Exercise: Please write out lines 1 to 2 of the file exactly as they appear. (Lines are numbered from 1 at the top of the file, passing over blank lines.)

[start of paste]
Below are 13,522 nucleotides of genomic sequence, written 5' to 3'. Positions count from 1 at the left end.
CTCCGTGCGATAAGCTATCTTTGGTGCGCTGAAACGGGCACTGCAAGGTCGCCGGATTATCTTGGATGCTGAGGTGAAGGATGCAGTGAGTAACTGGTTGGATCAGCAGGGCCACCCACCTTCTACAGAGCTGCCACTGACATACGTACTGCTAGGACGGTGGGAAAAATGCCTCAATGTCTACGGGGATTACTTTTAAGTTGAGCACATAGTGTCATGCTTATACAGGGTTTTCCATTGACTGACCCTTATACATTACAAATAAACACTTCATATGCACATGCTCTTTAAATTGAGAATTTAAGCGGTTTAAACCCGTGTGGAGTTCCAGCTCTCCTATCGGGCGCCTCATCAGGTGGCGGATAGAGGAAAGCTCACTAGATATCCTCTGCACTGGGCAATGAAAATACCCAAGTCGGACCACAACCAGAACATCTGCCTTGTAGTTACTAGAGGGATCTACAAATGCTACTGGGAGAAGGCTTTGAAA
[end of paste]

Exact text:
Below are 13,522 nucleotides of genomic sequence, written 5' to 3'. Positions count from 1 at the left end.
CTCCGTGCGATAAGCTATCTTTGGTGCGCTGAAACGGGCACTGCAAGGTCGCCGGATTATCTTGGATGCTGAGGTGAAGGATGCAGTGAGTAACTGGTTGGATCAGCAGGGCCACCCACCTTCTACAGAGCTGCCACTGACATACGTACTGCTAGGACGGTGGGAAAAATGCCTCAATGTCTACGGGGATTACTTTTAAGTTGAGCACATAGTGTCATGCTTATACAGGGTTTTCCATTGACTGACCCTTATACATTACAAATAAACACTTCATATGCACATGCTCTTTAAATTGAGAATTTAAGCGGTTTAAACCCGTGTGGAGTTCCAGCTCTCCTATCGGGCGCCTCATCAGGTGGCGGATAGAGGAAAGCTCACTAGATATCCTCTGCACTGGGCAATGAAAATACCCAAGTCGGACCACAACCAGAACATCTGCCTTGTAGTTACTAGAGGGATCTACAAATGCTACTGGGAGAAGGCTTTGAAA